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An American tragedy: why are millions of trees dying across the country?
JB Friday hacked at a rain-sodden tree with a small axe, splitting open a part of the trunk. The wood was riven with dark stripes, signs of a mysterious disease that has ravaged the US’s only rainforests – and just one of the plagues that are devastating American forests across the west.
Friday, a forest ecologist at the University of Hawaii, started getting calls from concerned landowners in Puna, which is on the eastern tip of Hawaii’s big island, in 2010. Their seemingly ubiquitous ohi’a trees were dying at an astonishing rate. The leaves would turn yellow, then brown, over just a few weeks – a startling change for an evergreen tree.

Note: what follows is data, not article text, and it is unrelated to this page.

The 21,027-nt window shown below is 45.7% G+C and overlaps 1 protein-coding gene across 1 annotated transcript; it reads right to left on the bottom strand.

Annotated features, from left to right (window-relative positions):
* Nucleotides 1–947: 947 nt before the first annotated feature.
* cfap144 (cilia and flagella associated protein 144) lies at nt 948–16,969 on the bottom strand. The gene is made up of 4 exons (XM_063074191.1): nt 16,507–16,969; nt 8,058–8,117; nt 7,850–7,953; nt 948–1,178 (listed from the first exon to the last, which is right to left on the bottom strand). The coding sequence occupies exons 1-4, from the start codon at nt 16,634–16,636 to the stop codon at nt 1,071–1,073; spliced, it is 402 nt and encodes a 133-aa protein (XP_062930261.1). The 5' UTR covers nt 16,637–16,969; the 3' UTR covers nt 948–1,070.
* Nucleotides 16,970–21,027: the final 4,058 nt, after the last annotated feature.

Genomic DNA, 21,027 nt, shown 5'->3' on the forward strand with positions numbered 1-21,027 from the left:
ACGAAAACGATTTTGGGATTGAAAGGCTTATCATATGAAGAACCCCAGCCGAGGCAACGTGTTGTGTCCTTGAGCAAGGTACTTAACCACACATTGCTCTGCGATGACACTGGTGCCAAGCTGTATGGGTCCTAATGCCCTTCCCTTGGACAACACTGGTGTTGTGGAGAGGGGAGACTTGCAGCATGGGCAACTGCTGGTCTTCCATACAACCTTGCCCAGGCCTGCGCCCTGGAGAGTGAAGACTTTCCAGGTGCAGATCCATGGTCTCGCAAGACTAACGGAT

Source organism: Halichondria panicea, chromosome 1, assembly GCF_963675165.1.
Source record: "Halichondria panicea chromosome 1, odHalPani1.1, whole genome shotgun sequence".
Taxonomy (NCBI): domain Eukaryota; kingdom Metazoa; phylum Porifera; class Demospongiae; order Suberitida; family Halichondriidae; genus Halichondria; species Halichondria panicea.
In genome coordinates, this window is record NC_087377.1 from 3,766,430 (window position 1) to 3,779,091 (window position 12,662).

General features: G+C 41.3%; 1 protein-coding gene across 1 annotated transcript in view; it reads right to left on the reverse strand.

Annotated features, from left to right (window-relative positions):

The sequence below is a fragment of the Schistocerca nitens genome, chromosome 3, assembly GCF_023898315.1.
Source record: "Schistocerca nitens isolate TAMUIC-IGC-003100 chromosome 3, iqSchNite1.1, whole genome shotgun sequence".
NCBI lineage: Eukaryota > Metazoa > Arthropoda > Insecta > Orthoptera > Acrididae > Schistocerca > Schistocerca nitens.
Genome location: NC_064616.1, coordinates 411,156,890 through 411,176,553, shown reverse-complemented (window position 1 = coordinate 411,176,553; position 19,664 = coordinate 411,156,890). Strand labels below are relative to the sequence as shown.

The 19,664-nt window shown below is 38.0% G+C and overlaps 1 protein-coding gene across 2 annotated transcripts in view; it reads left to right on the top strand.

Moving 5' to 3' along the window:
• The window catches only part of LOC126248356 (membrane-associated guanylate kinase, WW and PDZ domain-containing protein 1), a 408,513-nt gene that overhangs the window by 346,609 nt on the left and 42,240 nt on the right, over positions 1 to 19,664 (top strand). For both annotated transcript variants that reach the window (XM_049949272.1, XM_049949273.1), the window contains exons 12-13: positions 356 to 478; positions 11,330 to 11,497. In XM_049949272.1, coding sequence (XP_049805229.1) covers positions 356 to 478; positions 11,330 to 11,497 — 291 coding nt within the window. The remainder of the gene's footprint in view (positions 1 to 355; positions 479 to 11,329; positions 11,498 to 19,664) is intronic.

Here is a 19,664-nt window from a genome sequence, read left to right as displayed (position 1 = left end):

“It was like popcorn – pop, pop, pop, pop, one tree after another,” Friday said. “At first people were shocked, now they are resigned.
“It’s heartbreaking. This is the biggest threat to our native forests that any of us have seen. If this spreads across the whole island, it could collapse the whole native ecosystem.”
Almost six years later and nearly 50,000 acres of native forest on the big island are infected with rapid ohi’a death disease. Rumors abound as to its origin: did it emerge from Hawaii’s steaming volcanoes? A strange new insect? Scientists still aren’t sure of where it came from or how to treat it.
Lisa Keith, researcher in plant pathology at the US Department of Agriculture, said that when she analyzed the disease “right away Dutch elm disease popped into my head”. But this was unlike anything she, or anyone else, had ever dealt with.
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